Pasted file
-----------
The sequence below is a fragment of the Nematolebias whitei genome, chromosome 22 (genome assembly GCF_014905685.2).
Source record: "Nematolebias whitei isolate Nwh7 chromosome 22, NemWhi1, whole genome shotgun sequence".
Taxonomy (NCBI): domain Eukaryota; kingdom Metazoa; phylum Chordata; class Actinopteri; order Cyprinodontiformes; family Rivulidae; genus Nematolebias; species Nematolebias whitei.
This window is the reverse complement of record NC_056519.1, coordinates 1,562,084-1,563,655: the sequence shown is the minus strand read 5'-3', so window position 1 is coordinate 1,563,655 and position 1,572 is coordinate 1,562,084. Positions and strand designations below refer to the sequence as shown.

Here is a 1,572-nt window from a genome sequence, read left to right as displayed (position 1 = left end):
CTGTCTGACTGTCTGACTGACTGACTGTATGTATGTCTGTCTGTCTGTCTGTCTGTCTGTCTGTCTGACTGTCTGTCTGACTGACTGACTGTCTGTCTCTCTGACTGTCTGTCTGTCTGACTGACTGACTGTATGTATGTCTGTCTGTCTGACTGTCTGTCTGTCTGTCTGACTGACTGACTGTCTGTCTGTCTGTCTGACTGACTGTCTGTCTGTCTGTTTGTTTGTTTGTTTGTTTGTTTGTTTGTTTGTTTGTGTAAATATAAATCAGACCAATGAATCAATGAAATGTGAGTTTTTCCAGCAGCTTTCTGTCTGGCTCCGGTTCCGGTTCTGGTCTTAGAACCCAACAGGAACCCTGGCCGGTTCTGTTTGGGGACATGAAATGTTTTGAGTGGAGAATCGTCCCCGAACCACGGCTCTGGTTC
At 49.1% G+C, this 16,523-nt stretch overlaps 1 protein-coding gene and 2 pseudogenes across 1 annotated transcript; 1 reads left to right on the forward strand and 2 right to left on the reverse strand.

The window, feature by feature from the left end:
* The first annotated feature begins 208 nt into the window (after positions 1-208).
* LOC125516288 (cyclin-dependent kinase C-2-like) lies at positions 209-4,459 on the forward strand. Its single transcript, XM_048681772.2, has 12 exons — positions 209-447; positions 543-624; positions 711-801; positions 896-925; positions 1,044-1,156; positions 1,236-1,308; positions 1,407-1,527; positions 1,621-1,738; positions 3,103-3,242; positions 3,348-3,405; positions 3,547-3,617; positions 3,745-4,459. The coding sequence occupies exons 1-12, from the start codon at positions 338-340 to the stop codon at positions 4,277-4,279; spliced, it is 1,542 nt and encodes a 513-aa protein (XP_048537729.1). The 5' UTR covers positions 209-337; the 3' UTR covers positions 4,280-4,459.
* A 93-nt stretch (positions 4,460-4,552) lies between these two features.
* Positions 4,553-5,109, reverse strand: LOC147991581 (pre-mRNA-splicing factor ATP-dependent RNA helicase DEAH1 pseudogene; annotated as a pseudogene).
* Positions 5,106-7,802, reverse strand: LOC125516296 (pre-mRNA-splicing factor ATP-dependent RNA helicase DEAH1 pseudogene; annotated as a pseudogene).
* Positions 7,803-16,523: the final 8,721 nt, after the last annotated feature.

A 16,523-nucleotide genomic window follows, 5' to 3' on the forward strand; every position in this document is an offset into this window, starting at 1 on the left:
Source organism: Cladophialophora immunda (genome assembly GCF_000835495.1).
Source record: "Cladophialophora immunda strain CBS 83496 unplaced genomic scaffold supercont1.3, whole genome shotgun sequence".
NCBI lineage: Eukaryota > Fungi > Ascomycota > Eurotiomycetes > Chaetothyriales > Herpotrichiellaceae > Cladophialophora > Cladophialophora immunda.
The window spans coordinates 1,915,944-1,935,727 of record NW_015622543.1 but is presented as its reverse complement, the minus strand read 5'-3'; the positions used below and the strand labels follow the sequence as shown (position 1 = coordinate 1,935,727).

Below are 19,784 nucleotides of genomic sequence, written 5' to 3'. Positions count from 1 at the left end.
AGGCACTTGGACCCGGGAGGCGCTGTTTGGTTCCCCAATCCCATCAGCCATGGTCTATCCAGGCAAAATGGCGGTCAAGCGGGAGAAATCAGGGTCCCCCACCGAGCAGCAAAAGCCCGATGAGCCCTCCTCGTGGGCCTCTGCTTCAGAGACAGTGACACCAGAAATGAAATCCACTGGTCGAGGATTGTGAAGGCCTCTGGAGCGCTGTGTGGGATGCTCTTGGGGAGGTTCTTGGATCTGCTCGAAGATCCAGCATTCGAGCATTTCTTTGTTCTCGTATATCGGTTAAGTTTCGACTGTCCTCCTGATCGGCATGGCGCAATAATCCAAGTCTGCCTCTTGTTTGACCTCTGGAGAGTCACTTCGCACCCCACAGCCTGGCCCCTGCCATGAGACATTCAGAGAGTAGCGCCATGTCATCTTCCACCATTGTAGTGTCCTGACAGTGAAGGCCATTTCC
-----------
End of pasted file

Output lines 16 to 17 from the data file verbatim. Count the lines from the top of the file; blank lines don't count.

Source organism: Cladophialophora immunda (genome assembly GCF_000835495.1).
Source record: "Cladophialophora immunda strain CBS 83496 unplaced genomic scaffold supercont1.3, whole genome shotgun sequence".